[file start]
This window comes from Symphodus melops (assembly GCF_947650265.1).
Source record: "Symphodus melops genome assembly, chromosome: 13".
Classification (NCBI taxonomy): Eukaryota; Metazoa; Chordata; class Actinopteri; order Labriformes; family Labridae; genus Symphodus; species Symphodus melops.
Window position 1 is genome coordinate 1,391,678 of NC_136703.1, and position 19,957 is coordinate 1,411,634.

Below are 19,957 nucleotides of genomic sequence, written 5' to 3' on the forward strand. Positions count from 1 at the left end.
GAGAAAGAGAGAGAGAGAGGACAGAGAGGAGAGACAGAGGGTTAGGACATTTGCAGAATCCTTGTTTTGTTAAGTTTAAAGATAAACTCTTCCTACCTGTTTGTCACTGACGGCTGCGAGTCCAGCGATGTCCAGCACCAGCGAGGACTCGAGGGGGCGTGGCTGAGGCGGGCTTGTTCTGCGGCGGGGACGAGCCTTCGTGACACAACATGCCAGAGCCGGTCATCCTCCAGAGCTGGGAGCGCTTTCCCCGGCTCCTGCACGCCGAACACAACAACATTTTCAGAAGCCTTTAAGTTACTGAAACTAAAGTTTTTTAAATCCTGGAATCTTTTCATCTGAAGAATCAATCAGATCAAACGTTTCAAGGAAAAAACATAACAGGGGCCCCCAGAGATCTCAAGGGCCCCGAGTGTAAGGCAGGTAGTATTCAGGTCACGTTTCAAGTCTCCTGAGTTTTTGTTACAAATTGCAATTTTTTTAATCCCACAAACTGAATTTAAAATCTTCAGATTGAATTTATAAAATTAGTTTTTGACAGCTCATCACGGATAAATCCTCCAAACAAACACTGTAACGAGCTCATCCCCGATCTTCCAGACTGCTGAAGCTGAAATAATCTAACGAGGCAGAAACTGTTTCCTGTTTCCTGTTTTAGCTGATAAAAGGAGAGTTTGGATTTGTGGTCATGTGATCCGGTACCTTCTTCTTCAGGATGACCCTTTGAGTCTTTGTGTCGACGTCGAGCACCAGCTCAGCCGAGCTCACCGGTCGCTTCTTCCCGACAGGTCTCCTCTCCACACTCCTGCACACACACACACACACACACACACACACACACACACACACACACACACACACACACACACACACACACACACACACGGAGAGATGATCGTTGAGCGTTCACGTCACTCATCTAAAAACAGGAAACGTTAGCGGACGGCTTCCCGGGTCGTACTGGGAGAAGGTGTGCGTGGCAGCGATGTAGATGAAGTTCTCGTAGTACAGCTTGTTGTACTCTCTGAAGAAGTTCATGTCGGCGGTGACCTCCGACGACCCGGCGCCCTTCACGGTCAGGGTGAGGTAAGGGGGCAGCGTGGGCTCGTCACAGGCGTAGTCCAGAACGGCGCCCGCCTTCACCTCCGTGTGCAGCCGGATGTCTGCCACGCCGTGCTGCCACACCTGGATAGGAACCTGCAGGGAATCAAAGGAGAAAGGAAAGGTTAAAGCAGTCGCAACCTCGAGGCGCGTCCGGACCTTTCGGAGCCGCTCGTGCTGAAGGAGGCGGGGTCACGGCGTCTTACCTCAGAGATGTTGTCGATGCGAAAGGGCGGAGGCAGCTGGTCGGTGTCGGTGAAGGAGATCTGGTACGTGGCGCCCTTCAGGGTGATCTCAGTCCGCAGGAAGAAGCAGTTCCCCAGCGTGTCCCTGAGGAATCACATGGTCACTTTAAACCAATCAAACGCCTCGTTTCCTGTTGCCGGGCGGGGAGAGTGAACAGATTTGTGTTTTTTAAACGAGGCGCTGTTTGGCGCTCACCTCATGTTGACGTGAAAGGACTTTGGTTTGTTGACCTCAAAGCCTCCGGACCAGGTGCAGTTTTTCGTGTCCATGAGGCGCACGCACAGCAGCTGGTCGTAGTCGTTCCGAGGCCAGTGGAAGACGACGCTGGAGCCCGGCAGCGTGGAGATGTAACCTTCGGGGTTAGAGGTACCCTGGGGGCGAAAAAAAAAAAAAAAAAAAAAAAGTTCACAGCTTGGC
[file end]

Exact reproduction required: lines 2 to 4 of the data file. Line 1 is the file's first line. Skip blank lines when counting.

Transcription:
Source record: "Symphodus melops genome assembly, chromosome: 13".
Classification (NCBI taxonomy): Eukaryota; Metazoa; Chordata; class Actinopteri; order Labriformes; family Labridae; genus Symphodus; species Symphodus melops.
Window position 1 is genome coordinate 1,391,678 of NC_136703.1, and position 19,957 is coordinate 1,411,634.